As our older learners become more aware of their disability, we want them to be as independent as possible and to request or use any supports as necessary, while increasing their exposure to the local community; in some cases challenging stereo-typical thinking around special educational needs and disability. We aim to support our learners to make use of local services in their areas that will be available in their adult lives while giving them experiences of cultural capital. This includes links to the arts, leisure centres, local travel routes, sports and social clubs, local cafes, voluntary groups.




Implementation – how do we do this?


There are two main curriculum approaches – skills based and knowledge based. Students move flexibly between five pathways to allow for personalisation. (Please click here to view information about pathways).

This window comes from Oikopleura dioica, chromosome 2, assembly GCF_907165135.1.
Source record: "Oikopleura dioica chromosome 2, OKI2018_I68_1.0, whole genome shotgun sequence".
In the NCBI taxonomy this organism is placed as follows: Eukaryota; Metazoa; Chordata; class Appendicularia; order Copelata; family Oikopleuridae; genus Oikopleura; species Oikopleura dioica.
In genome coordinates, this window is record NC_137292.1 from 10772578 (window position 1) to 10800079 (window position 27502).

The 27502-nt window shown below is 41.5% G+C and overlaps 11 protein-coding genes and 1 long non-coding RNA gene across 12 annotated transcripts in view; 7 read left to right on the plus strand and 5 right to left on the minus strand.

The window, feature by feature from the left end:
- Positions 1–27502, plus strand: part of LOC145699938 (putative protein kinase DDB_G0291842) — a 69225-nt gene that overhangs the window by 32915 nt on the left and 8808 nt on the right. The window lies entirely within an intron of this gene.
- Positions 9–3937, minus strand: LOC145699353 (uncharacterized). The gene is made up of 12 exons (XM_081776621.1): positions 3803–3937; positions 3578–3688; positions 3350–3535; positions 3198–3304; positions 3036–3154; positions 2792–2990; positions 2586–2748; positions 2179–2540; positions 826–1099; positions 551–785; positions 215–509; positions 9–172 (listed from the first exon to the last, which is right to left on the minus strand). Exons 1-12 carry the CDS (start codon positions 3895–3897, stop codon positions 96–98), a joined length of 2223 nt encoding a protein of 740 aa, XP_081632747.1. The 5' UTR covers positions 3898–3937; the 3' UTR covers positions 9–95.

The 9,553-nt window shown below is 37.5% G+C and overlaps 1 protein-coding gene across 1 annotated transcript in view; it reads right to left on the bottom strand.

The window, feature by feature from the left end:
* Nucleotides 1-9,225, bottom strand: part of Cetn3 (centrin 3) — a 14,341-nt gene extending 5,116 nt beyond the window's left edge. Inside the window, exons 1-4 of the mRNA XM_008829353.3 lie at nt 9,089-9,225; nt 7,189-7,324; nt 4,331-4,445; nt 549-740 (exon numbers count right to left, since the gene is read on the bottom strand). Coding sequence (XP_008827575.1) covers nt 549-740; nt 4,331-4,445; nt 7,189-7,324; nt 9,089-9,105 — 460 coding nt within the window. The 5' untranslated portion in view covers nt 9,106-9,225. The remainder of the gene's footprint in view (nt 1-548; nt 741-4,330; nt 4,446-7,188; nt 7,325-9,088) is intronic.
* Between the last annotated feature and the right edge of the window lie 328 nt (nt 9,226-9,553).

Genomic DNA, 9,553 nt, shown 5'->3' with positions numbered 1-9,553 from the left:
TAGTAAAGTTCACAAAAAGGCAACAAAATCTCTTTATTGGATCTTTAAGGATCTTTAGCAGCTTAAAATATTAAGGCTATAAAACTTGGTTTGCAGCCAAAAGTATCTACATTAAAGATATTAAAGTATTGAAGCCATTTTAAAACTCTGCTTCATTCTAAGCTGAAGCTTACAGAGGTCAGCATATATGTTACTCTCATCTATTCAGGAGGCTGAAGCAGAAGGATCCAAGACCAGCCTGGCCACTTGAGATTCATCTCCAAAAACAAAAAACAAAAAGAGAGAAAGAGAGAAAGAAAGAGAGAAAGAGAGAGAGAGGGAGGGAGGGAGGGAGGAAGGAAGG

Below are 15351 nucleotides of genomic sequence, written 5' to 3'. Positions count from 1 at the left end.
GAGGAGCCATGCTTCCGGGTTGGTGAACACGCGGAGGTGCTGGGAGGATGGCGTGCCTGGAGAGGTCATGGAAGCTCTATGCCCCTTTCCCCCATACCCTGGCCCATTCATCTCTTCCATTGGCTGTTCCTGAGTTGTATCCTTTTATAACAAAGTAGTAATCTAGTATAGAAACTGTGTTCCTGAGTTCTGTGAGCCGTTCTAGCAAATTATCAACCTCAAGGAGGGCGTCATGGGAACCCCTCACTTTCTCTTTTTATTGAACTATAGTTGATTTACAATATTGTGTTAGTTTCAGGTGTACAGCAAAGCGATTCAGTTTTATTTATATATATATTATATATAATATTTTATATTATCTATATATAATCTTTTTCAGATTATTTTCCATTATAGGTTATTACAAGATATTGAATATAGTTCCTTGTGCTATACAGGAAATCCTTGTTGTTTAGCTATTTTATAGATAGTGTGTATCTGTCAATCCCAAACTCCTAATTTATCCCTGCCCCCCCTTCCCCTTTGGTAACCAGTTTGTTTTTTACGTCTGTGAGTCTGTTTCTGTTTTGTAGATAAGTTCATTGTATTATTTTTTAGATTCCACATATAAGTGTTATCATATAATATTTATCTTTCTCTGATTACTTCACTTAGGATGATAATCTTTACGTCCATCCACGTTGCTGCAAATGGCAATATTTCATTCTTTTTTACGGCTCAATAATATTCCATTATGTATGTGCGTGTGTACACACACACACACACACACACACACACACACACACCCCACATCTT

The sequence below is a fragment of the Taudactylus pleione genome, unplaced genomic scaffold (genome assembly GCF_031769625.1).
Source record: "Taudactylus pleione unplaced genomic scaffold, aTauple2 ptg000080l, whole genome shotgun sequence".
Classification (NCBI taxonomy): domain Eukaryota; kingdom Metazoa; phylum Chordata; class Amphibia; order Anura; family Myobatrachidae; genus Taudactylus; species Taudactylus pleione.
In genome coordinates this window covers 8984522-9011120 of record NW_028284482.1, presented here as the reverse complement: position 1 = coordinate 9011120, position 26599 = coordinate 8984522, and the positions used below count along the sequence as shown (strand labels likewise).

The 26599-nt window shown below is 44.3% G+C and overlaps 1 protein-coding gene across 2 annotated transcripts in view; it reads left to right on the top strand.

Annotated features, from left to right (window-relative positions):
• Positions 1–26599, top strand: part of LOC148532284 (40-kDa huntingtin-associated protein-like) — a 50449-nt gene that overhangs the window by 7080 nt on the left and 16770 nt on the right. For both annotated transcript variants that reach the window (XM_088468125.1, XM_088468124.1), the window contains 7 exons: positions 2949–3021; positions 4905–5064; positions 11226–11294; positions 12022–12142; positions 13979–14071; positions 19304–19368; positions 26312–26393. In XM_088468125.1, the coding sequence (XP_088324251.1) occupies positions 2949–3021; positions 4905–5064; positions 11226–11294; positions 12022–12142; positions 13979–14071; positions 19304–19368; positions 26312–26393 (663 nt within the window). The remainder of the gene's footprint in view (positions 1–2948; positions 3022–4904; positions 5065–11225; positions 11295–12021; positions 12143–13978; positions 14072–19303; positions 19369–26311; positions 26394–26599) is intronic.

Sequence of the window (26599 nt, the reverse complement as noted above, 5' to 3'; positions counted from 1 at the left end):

All students have long-term outcomes that are reviewed on the Education and Health Care Plan (EHCP) at each transition stage – year 9, 11 and 14. Through annual review, these are revised into medium term outcomes that form the basis of short term Personalized Learning Plans (PLPs) that are updated continually.

Curriculum is embedded into a two-year cycle of high-interest projects; the projects titles are aimed at the interests of learners while the content is taught both in school and across the community. Teaching in different community areas, and linking to different aspects of the community, is important at Addington as our student intake spans across at least four borough councils and 10 – 12 different localities. Through the projects, students address local and national topical issues, develop independence skills including home management, orientate around their communities, learn more about work in their areas, develop digital literacy and learn to manage their own safety and the safety of others.